It’s almost Memorial Day and that means two things: One – my nostalgic, Jersey-raised wife Jill will officially ‘open’ our pool (as if) and two – it’s time for 11th graders to get serious about applying to college.
If you have a child in high school, you’re probably already receiving a fair share of college-related ‘literature’. It’s easy to become overwhelmed by the growing piles of paper, not to mention the constant influx of information and misinformation from every source imaginable about the college application process. And if you think it’s a nuisance now, once your student begins 12th grade, it can get a whole lot worse…. application deadlines (and the accompanying panic) come around very quickly once school starts. This year, for example, FSU has an October 17 priority deadline. UF’s is November 1, which is also the deadline for students applying Early Action or Early Decision. And for most out of state schools, the regular deadline is January 1 (but you should aim to have your applications submitted well before this crunch deadline as last minute snafus with the technology have been known to happen).
The most widely accepted college application, known as The Common Application, officially goes live on August 1st, but you can print a draft and get started earlier. Which is a very good idea. Not sure where to begin? Start with the essay and short answer, for sure. The rest of the application is relatively easy. You’ll also want to write a resume outlining your extra-curricular activities, awards and honors, community service and volunteer activities, etc., as this info will need to be entered on the application. One important Progam Note: The Common Application has reinstated the 500 word limit on the long essay, so make every word count!
If you’re the parent of an 11th grader, here are some other college-related activities you should be considering this summer:
- Finalizing Your College List – Though many students reflexively apply to as many as 20 schools, an ideal list is a focused one that includes a balance of reach, target, and safety schools.
- Visiting Colleges
While summer is not the optimal time to visit colleges, it is convenient for families. Not surprisingly, colleges expect many visitors during summer months, so there will be frequent tours and info sessions. Visiting is the best way to express interest in a college, which does help in securing the Thick Envelope.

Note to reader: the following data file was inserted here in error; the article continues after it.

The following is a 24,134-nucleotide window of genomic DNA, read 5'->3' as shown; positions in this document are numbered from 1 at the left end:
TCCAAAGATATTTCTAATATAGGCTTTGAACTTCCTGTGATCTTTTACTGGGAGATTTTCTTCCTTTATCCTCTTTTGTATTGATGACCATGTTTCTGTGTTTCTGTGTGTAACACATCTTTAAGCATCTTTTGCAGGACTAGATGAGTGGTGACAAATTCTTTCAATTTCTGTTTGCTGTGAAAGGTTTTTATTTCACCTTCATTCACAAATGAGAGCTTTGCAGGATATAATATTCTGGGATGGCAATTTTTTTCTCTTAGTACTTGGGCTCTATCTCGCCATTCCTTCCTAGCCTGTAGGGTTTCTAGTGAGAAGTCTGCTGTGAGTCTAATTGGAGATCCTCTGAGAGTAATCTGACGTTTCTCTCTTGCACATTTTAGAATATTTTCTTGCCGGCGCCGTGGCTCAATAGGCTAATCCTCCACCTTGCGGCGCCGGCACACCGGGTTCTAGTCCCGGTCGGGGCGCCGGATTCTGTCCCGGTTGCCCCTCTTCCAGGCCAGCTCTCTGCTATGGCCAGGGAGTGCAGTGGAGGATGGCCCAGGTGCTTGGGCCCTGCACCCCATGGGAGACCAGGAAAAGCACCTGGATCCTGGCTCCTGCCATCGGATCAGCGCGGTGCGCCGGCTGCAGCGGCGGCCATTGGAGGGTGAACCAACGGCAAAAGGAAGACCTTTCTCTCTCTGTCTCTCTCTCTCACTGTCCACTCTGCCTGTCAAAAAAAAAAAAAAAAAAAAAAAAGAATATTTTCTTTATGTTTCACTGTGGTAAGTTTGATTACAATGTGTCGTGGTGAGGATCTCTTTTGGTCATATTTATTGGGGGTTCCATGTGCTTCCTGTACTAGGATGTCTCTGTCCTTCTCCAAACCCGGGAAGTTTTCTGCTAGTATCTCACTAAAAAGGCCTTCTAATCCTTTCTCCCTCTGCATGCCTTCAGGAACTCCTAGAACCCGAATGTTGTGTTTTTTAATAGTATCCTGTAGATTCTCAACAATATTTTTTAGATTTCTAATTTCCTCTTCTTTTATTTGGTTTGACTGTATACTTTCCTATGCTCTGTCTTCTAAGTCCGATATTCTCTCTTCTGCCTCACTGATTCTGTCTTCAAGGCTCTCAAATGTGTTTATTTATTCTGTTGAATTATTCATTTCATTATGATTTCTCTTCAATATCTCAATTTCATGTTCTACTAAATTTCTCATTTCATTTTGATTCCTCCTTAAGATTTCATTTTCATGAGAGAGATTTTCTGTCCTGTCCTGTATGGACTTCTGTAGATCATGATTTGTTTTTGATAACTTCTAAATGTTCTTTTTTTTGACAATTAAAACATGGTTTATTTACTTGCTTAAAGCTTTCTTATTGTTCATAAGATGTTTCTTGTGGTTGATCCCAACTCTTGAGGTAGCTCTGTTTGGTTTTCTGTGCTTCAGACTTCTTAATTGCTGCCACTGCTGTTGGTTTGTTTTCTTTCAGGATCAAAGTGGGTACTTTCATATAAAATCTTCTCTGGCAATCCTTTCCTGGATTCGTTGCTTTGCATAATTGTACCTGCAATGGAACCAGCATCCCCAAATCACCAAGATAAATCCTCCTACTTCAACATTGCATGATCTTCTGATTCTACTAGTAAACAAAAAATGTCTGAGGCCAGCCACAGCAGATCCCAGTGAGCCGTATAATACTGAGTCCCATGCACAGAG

- Preparing for Fall Standardized Tests
The SAT is scheduled for October 6, while the ACT is September 8 and October 27. These dates are not too late for admissions for Fall 2013. Summer is a great time to prepare for the SAT/ACT and the SAT Subject Tests. Get yourself a tutor or private class (call us for a recommendation), or study up on ePrep a great and affordable tool that we provide for our clients.
- Putting your finances in order.
Make sure that you look up the priority filing deadlines for every school on your child’s list. Awards are first-come, first-served so you want to complete everything ahead of those deadlines. To that point, Make sure you complete any financial planning or strategic changes now, or well in advance of the end of the year. This is your look-back year — the government and the colleges will review your income, assets and circumstances for THIS calendar year to make award determinations for the following Fall. If you don’t know which assets count for and against you, NOW is the time to get educated. Once the year ends, you will have fewer options at your disposal.
- Attending Thick Envelope Boot Camp on June 30th! This event is exclusively for rising 12th grade students (not parents). The class is filling up quickly, but a few spots remain. Click here to learn more.
Finally, I want to wish you an enjoyable Memorial Day weekend and a safe and relaxing summer. Except for a 2-week college tour in mid-July, I will be around and available throughout most of it to assist you with your college planning needs. Feel free to contact our office with any questions about the recommendations above.